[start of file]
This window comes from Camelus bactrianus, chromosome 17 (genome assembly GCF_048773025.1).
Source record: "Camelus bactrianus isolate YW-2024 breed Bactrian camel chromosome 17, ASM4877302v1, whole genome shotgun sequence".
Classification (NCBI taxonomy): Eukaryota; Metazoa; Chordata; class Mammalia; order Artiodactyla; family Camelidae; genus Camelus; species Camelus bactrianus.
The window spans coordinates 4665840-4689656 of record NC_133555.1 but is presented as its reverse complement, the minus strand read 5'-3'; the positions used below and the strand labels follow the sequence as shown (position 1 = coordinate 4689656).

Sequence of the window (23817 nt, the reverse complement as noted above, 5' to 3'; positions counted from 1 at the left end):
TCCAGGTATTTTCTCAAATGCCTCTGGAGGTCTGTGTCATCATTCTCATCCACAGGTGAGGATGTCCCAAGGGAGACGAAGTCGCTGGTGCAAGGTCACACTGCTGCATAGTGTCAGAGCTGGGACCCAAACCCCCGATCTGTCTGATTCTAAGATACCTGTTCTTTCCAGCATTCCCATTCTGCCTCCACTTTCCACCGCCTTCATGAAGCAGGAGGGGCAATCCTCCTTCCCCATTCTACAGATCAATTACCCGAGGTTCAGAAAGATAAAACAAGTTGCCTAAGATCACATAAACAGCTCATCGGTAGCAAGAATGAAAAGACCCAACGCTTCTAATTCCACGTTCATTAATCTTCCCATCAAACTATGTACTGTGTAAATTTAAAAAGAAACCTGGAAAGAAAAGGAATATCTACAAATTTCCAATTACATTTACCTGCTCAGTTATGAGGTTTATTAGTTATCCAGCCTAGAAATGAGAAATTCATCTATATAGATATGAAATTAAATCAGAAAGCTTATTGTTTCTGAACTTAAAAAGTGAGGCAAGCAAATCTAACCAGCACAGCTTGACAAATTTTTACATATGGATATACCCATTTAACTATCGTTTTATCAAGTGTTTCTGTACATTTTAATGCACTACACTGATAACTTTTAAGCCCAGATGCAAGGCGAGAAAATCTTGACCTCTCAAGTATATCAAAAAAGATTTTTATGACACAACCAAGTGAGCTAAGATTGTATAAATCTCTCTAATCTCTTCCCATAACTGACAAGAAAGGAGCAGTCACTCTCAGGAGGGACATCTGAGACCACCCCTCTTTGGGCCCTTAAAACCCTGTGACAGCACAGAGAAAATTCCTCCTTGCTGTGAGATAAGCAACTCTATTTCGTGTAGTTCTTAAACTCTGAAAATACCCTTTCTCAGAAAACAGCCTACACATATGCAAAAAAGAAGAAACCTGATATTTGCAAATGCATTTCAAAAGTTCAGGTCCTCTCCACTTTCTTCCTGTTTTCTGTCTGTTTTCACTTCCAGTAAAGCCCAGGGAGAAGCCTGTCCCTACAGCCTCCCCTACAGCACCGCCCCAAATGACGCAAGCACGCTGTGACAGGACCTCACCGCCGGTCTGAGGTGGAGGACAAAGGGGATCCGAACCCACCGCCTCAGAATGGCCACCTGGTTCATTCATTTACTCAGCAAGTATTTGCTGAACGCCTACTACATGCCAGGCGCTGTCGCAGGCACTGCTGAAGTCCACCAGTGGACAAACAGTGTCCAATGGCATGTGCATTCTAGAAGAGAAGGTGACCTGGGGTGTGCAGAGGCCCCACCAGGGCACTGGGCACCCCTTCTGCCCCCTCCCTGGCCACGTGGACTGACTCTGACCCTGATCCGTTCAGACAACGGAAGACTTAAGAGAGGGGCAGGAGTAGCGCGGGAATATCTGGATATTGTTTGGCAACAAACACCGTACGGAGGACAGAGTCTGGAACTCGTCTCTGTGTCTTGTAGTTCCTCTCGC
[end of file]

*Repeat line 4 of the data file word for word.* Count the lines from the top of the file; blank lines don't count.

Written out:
The window spans coordinates 4665840-4689656 of record NC_133555.1 but is presented as its reverse complement, the minus strand read 5'-3'; the positions used below and the strand labels follow the sequence as shown (position 1 = coordinate 4689656).